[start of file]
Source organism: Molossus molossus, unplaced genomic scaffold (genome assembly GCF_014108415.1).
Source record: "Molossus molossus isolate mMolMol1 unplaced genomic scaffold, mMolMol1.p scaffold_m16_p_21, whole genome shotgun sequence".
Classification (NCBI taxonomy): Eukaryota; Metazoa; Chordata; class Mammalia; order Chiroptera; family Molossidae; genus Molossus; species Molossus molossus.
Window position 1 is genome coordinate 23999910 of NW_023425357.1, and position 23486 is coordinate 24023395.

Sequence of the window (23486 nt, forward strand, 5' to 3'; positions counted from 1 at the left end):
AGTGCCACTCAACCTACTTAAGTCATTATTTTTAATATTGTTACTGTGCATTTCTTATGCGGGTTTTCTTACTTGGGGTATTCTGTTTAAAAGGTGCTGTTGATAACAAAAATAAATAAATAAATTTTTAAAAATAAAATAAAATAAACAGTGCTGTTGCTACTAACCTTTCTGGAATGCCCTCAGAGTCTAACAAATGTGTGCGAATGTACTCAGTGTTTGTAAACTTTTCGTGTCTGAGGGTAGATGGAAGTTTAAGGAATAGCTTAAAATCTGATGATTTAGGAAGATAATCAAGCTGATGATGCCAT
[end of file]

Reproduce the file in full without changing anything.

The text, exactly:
Source organism: Molossus molossus, unplaced genomic scaffold (genome assembly GCF_014108415.1).
Source record: "Molossus molossus isolate mMolMol1 unplaced genomic scaffold, mMolMol1.p scaffold_m16_p_21, whole genome shotgun sequence".
Classification (NCBI taxonomy): Eukaryota; Metazoa; Chordata; class Mammalia; order Chiroptera; family Molossidae; genus Molossus; species Molossus molossus.
Window position 1 is genome coordinate 23999910 of NW_023425357.1, and position 23486 is coordinate 24023395.

Sequence of the window (23486 nt, forward strand, 5' to 3'; positions counted from 1 at the left end):
AGTGCCACTCAACCTACTTAAGTCATTATTTTTAATATTGTTACTGTGCATTTCTTATGCGGGTTTTCTTACTTGGGGTATTCTGTTTAAAAGGTGCTGTTGATAACAAAAATAAATAAATAAATTTTTAAAAATAAAATAAAATAAACAGTGCTGTTGCTACTAACCTTTCTGGAATGCCCTCAGAGTCTAACAAATGTGTGCGAATGTACTCAGTGTTTGTAAACTTTTCGTGTCTGAGGGTAGATGGAAGTTTAAGGAATAGCTTAAAATCTGATGATTTAGGAAGATAATCAAGCTGATGATGCCAT